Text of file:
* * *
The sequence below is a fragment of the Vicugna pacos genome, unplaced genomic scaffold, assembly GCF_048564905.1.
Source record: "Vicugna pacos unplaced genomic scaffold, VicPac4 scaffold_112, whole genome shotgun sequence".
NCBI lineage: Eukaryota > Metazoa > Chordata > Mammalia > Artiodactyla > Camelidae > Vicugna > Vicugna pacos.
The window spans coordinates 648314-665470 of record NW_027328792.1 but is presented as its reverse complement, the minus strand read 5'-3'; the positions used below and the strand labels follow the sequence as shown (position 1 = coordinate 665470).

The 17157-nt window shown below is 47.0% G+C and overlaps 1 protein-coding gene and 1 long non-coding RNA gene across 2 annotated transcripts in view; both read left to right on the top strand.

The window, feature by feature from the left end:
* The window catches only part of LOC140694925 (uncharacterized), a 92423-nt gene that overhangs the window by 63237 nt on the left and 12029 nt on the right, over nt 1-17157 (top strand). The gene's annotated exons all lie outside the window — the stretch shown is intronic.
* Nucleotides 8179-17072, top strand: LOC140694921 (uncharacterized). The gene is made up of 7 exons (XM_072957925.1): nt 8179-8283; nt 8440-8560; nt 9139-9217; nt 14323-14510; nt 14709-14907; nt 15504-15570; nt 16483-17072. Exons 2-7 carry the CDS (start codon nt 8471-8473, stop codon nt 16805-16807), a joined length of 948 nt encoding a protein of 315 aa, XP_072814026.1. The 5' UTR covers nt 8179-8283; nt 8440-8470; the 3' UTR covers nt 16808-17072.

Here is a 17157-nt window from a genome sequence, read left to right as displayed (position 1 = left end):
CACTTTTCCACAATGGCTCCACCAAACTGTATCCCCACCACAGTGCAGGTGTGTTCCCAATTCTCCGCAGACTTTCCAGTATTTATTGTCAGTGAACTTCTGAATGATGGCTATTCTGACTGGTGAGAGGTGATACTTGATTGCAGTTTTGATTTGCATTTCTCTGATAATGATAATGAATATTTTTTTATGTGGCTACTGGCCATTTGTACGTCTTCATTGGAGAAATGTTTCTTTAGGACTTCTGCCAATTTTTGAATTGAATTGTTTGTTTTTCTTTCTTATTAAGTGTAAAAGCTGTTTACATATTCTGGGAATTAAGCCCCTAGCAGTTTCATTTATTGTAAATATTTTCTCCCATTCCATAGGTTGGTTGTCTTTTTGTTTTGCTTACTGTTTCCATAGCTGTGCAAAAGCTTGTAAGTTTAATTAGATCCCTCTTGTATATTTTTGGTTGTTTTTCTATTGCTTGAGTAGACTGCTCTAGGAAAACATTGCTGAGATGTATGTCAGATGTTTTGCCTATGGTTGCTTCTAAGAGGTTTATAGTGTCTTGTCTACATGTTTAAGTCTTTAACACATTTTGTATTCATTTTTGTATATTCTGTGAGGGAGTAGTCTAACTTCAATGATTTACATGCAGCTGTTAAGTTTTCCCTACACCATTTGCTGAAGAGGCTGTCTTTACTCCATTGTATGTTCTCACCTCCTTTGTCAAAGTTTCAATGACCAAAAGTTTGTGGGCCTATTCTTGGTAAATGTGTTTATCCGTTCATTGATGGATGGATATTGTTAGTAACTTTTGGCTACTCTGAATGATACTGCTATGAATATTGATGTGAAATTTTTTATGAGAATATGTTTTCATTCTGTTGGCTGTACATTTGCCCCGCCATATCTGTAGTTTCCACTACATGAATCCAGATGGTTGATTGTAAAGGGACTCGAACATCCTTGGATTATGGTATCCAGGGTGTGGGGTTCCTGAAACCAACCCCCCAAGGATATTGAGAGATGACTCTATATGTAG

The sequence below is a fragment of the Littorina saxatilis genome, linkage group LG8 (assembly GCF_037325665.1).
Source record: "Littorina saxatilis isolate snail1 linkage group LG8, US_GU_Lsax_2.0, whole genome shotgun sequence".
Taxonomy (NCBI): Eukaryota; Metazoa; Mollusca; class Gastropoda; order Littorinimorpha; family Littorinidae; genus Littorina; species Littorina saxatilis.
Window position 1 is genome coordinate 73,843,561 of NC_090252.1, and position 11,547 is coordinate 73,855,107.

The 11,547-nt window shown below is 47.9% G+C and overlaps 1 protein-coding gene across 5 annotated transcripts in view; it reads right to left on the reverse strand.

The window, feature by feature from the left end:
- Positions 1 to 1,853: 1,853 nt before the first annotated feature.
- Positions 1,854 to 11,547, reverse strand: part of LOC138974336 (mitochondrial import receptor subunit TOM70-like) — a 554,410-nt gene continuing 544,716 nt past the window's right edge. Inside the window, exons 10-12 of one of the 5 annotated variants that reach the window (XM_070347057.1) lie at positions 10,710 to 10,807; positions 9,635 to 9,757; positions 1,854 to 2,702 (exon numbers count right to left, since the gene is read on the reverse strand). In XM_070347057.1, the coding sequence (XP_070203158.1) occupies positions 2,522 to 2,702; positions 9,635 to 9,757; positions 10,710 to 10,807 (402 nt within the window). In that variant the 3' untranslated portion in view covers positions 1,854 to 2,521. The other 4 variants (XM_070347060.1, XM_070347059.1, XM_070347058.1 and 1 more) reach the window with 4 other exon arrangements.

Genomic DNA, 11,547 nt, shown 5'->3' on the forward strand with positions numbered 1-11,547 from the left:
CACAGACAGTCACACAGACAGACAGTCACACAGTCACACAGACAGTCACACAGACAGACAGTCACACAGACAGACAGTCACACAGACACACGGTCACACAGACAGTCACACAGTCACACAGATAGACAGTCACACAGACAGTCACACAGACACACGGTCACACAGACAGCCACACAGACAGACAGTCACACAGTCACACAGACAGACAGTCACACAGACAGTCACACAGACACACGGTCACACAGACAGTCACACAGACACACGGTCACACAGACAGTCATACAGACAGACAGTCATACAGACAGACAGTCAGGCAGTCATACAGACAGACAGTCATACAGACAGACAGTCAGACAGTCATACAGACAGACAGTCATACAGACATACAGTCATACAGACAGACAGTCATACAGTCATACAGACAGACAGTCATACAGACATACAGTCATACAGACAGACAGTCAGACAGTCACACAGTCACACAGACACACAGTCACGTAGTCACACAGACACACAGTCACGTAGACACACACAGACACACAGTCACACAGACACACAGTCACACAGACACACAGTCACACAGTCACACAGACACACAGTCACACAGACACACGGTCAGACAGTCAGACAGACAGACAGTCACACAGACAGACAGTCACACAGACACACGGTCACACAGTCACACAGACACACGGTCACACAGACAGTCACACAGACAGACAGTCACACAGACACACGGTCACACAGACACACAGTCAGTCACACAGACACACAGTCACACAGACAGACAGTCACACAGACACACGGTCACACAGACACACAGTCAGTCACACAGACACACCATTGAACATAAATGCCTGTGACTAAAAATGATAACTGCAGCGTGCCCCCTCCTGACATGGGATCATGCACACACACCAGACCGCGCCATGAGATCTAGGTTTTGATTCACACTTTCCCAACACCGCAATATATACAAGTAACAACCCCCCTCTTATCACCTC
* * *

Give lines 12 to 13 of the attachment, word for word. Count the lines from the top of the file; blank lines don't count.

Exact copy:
Source record: "Littorina saxatilis isolate snail1 linkage group LG8, US_GU_Lsax_2.0, whole genome shotgun sequence".
Taxonomy (NCBI): Eukaryota; Metazoa; Mollusca; class Gastropoda; order Littorinimorpha; family Littorinidae; genus Littorina; species Littorina saxatilis.